Positive Thinking: 5 Tools to Improve Your Outlook
If you are living with chronic pain, you know how hard it is to break the cycle of negative thoughts. Here, effective ways to help you see the sunnier side of life.
How you think about your pain can change how you feel it, for better or worse.
It may sound like philosophy, but it’s rooted in science. Neuroscientific studies have shown that our brains physically change when we experience positive or negative emotions. Believe it or not, this plays a significant role in how well we manage pain, especially on a daily basis.1
We know that areas of the brain can be influenced by thoughts. For instance, excessive anxiety can lower the threshold for pain. In other words, an anxious person is generally less tolerant of pain.
Because the mind and body are in constant communication, the way we perceive our pain can change the way we feel it. Our thoughts become our actions. This explains why shifting our perspectives is so important. Thinking postively is an effective way to control our symptoms -- no drugs required.
Here's what you can do to reverse that negative soundtrack:
1. Breaking Bad Habits
You may have had some of these thoughts at one time or another:
- I can’t live another day with this much pain.
- This pain will never end…ever
- Why me? This pain is so unfair right now.
Waking up every day with pain isn’t easy and may explain why depressing thoughts have a way of crowding out the more positive ones in our heads. When we are suffering, fear of pain can slowly begin to creep in. Dwell too much on the discomfort and pretty soon we start to resent our health, and exaggerate how badly we feel.
When we are under duress, the negativity naturally springs up so don't get frustrated. These “automatic thoughts,” which are essentially emotion-filled dialogues, can be stopped with rational thinking.
Remember this: Spiraling down won’t bring you up. You have to purposely end the negative before you can enjoy the positive.
Cognitive Behavior Therapy (CBT) can be a powerful tool to break the pattern of negative thinking and move you out of that rut. The approach isn't new and has a proven track record. CBT can be utilized in a variety of circumstances to remedy a variety of problems -- including chronic pain. Many of its core tactics revolve around gaining awareness of the problem and learning how see things from a more rational perspective.
Speak with your doctor about seeing a CBT specialist. CBT is easy to learn. The sessions are quick and never require a long-term commitment. It can be incredibly effective for chronic pain and can give you the tools to push forward.2
2. Cultivating Positive Outlook
When we turn bad thoughts into good ones, we change everything. We stop letting pain control our lives and start living again and getting stronger. Adopting a more positive outlook on life doesn’t just change the way we think, it changes the way we feel.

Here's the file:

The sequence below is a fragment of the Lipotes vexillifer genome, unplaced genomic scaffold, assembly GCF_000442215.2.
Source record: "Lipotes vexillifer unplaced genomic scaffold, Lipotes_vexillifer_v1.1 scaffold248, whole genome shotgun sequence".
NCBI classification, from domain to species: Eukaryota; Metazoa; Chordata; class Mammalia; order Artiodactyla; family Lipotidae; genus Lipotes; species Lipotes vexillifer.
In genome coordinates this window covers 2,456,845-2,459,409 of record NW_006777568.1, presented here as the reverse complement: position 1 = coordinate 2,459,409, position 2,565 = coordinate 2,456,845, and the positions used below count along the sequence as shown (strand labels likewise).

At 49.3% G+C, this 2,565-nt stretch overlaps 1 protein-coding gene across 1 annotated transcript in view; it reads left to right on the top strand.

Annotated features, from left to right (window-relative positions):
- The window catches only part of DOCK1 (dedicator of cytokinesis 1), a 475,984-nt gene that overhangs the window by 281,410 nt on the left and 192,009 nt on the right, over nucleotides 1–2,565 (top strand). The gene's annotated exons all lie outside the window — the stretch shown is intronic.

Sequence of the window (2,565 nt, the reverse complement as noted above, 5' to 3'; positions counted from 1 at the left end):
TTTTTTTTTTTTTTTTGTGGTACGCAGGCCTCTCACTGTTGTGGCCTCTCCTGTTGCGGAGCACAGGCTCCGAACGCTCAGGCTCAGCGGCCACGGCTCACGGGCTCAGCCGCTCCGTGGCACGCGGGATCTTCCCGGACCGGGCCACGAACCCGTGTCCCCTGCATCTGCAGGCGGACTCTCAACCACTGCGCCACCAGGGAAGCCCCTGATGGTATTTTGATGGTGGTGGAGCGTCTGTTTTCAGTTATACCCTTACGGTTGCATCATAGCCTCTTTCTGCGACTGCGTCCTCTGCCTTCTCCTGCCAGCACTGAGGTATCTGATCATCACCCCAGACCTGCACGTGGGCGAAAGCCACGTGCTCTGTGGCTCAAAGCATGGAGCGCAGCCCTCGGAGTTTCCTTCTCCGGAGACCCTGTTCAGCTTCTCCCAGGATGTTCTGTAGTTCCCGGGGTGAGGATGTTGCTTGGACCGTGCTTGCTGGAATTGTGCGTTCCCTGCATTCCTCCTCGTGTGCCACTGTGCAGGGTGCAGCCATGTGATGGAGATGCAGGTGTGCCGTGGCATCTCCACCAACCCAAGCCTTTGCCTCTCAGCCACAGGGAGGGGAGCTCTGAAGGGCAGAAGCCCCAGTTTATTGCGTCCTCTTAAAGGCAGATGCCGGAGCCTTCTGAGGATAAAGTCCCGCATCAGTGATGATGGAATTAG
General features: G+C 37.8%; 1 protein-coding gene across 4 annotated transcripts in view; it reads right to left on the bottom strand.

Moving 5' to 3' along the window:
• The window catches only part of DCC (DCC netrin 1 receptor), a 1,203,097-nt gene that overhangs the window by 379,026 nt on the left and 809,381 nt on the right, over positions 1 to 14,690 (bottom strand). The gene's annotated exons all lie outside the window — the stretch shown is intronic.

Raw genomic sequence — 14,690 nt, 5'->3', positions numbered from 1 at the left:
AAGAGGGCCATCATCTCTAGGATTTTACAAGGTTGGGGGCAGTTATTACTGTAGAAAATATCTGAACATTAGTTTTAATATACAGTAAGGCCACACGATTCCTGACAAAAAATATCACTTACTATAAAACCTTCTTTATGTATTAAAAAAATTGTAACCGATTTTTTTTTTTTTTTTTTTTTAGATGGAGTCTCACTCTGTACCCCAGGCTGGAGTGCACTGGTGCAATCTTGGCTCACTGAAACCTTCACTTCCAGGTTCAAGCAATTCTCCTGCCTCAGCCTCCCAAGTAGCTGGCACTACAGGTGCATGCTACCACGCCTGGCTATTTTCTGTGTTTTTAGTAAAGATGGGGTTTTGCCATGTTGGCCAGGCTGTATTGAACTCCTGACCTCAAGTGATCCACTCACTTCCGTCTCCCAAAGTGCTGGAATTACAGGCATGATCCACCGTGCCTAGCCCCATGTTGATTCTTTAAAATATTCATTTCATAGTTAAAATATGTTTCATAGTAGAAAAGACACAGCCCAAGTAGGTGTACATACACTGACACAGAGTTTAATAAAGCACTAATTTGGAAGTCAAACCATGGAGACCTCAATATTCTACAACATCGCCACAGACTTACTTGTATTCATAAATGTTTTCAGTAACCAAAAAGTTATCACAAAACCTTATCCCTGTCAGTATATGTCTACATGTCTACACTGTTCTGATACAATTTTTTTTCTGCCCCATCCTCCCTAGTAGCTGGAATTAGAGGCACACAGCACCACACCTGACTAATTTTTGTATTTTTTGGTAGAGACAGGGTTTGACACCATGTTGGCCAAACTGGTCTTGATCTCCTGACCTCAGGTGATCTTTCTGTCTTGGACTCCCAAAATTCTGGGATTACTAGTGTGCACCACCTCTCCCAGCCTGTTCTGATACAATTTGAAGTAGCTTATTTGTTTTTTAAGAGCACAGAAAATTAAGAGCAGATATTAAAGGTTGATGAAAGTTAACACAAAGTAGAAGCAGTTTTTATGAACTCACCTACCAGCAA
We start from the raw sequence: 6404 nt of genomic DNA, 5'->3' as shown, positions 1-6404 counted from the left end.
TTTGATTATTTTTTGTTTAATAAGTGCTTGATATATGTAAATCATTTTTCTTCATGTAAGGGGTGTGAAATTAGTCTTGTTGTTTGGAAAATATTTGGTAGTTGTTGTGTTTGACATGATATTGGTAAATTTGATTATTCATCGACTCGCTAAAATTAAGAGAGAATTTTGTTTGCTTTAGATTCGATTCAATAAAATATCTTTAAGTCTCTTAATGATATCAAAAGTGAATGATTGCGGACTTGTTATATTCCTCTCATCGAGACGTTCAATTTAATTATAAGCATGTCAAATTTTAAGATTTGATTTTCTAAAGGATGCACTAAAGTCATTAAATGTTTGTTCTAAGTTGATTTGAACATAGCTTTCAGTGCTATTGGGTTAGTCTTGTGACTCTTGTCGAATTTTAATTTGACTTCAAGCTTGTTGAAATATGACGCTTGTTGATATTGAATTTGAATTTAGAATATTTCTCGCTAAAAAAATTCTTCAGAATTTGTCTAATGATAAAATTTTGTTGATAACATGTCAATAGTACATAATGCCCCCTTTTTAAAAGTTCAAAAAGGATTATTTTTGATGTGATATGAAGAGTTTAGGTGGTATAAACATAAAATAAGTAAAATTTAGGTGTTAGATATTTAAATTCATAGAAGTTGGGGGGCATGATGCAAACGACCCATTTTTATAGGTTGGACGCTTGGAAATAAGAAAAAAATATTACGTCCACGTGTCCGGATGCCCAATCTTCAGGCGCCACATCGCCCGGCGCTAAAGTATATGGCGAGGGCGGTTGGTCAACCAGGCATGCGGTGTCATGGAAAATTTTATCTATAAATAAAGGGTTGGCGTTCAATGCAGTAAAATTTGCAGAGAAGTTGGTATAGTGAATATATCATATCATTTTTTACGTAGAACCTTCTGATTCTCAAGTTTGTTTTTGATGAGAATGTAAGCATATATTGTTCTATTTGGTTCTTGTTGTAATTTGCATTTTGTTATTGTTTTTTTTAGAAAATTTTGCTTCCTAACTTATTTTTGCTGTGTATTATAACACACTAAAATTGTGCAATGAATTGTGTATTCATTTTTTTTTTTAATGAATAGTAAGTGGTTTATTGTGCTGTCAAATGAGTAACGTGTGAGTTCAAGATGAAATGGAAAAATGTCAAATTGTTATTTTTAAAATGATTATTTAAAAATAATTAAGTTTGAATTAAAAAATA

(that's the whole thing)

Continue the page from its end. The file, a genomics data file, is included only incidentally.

It's not about trading a dark perspective for a rosy one; it's about making an irrational perspective, rational. Pain can distract us from rational thinking. CBT training can help.
Taking a rational look at our symptoms can improve them and help us feel better. When we feel good, we are empowered and become more self assured, which brings us to the third step: self-efficacy.
3. Developing Self-Efficacy
Chronic pain can also makes people feel incompetent. They become trapped by what they see as their disability -- unable to go to work, socialize with their family, or just participate in a normal lifestyle.
When living with pain, gaining a sense of confidence is important because it stops pain from taking over your life and preventing you from doing what you want to do. Gaining self-efficacy is another possible outcome of CBT.
Self-efficacy is also about confidence. The more self-efficacy you have, the more you believe in your ability to manage your symptoms and enjoy life. Pain shouldn’t take over your life, nor should the medications you take to treat it. Believing in yourself is essential, and it goes a long way to living a better life.
4. Trying New Things, Taking on New Experiences
CBT often leads people to look at their life through a different lens. They acquire new skills and are better able to handle the adversity that lies ahead. Simple CBT techniques can really make a difference in helping people manage stress and improve wellbeing.
Meditation is one of the simplest techniques. Ancient in origin, it's widely acclaimed as a viable way to treat chronic pain. Meditation promotes relaxation -- a potent antidote to stress.
Meditation basically closes the pain gate, preventing pain from reaching the Central Nervous System. Other techniques, like image-guided visualizations and hypnosis, can also be beneficial.
When it comes to living a more positive life, being open to new experiences is a vital step. Getting rid of inhibitions and taking on new experiences opens the mind to inspiring possibilities and freedom. There are many ways to treat pain, and a number of them don’t involve a pill.
5. Seeking Community and Family Support
All too often pain patients recede from contact with their family and friends. They feel inhibited by their symptoms, too embarrassed or distracted to reach out to their loved ones.
Don't make that mistake. Emotional support should not be underestimated. Facing your challenges with others is an important and valuable asset. But people who know you intimately aren't the only ones who can help.
CBT can be used in group therapy sessions to foster a connection with people who also suffer from chronic pain. Sharing in a group can be a casual, often enjoyable method for communicating to people who can truly relate to what you're experiencing. If this appeals, ask your doctor to suggest a group you can join.